The Battle of Leipzig, involving all the major powers of continental Europe and seen, in retrospect, as a turning point in the downfall of Napoleon, acquires later another resounding name - the Battle of the Nations. It ends in disaster for the French. Only about 70,000 men arrive home, crossing the Rhine in early November. For the second year running the French emperor has thrown away an army in his eastern adventures.

He has also let slip the chance of a peace which would perhaps leave France with some gain from two decades of war.
 







At times during 1813 it seems that the allies might accept a settlement which allows France her 'natural frontier' of the Rhine. It may be that this was never a serious offer on the allied side (Britain in particular is profoundly opposed to Belgium being in French hands), but in any case Napoleon cannot accept the loss of all his hard-won gains in Germany and Italy.

It is a deeply ingrained part of his character to fight on regardless of the circumstances. But as he does so, during the winter of 1813-4, the allied position hardens. France must shrink back to the borders of 1792. Meanwhile enemy forces, for the first time since 1792, are poised to enter French territory. The wheel has come full circle.
 






The noose tightens: 1813-1814

Wellington's army is the first to cross the border into France. Pushing north in the final campaign of the Peninsular War, he is on French territory in October 1813.

In January 1814 allied armies, under the command of the Prussian and Austrian field marshals Blücher and Schwarzenberg, cross the Rhine. For two months Napoleon somehow finds the energy to wage a vigorous and complex campaign against their advancing forces, but he is unable to prevent them reaching and entering Paris on March 31. Talleyrand, Napoleon's long-serving foreign minister and the most slippery of the many faithless characters in these turbulent times, is on hand to welcome the Russian tsar and the king of Prussia into the city.
 









On April 2 Talleyrand persuades the few available members of the senate to declare that Napoleon is deposed. Four days later they invite Louis XVIII to return from exile and, on condition that he accepts the terms of a constitutional monarchy, to mount the throne of his guillotined brother Louis XVI. (Louis XVII has died as a child, supposedly of scrofula, in a French revolutionary prison.)

Napoleon, meanwhile, is at Fontainebleau, where he still has 60,000 troops. Even in these circumstances, with Paris lost, his instinct is to fight on. But his marshals tell him that the army will not obey him. He has no choice but to abdicate, in the Treaty of Fontainebleau..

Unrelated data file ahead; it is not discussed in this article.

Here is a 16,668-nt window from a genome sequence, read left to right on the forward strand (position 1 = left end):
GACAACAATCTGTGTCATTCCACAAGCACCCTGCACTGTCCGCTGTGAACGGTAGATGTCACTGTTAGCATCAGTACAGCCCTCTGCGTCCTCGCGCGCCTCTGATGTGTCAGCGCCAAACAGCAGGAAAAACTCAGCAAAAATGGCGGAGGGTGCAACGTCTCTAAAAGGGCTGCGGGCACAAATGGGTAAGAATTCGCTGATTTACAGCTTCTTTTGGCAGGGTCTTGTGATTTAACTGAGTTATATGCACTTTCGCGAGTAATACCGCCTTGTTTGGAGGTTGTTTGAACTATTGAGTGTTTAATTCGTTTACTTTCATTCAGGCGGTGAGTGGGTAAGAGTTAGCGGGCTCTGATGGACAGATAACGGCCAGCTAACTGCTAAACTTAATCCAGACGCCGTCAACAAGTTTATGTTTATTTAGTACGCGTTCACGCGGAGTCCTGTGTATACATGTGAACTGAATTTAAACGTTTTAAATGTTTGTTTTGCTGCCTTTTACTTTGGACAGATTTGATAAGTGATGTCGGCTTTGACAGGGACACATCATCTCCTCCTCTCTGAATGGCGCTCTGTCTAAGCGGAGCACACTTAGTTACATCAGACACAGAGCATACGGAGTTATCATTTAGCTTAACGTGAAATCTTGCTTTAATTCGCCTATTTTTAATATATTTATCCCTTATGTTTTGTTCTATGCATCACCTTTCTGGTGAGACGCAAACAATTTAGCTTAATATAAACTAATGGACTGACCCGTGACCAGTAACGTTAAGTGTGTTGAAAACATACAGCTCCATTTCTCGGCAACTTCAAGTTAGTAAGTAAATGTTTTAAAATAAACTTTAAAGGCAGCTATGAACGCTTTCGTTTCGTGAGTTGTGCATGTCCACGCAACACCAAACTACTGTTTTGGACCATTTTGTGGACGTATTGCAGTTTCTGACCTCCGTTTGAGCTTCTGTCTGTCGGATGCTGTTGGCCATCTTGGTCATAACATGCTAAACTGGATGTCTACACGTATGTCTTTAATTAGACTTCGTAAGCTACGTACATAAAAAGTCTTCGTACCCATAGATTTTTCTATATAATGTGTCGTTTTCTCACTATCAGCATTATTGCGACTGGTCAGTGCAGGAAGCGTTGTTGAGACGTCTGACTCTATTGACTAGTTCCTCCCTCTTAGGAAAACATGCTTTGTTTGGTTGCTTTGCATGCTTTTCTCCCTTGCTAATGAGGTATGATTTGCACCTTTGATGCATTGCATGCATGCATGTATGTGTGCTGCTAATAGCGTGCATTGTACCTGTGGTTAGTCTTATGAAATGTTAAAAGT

The allies settle their affairs with Napoleon in April in the treaty of Fontainebleau and with the new king of France, Louis XVIII, in May in the treaty of Paris. The terms in each case are surprisingly lenient, considering that the expansionist campaigns of the French republic and Napoleon have brought Europe two decades of war and hundreds of thousands of deaths.

Napoleon is given the island of Elba as his own estate, is allowed to retain the title of emperor and is given an annual pension of two million francs (to be paid by Louis XVIII). No indemnity is required from France as a nation, and she is even allowed to retain many of the works of art brought from elsewhere in Europe during the years of plunder.
 







France is confined to her borders of 1792, losing the territories won by the citizen armies of the republic, but even here there are exceptions (Avignon, the anachronistic outpost of the papacy, now becomes French).

On 29 April Napoleon crosses in a British warship from the south of France to Elba, where with typical resilience he is soon enjoying himself in creating a miniature state. He reforms the local agriculture, organizes artistic events and behaves like an enlightened despot in a doll's house. Meanwhile his enemies convene in the congress of Vienna, from September 1814, to tie up the loose ends of the continent which he has reshaped. But the little lord of Elba is still capable of surprising them.
 






The return from Elba: 1815

Napoleon soon becomes bored with Elba. Moreover his existence there looks like becoming impossible, since Louis XVIII shows no signs of paying the agreed annual subsidy of two million francs. The money is essential if Napoleon is to continue to pay his guards, without whom his life is certainly in danger. To make him even more restless, the reports from his secret agents suggest that the French people are far from happy with the return of the Bourbons, foisted upon them by the machinations of Talleyrand and the conquering foreign powers.

The result is an exceptionally audacious plan - and one which succeeds beyond all likelihood.
 









Napoleon waits until the British naval brig, stationed to watch Elba's coastal waters, is briefly called elsewhere. On 26 February 1815 he embarks his followers in a fleet of small vessels. They make the passage unobserved and on February 28 reach the coast of France. Just over 1000 men, with forty horses and two cannon, land near Antibes. Napoleon tells them that they will reach Paris before his son's birthday (March 20) without firing a shot.

A six-day march along icy mountain roads brings the little party to Grenoble. On the way they are challenged by a detachment of the French army. With extraordinary panache Napoleon walks alone towards the French muskets, identifies himself and asks the men to join him. They do so.
 







The same thing happens in Grenoble. The party which marches north from the city is 9000 strong and now has thirty cannon. The pattern of welcome continues, as the news of the emperor's approach runs ahead of him. As promised, he reaches Paris and an ecstatic crowd on his son's birthday, March 20. And nobody has been killed on the way.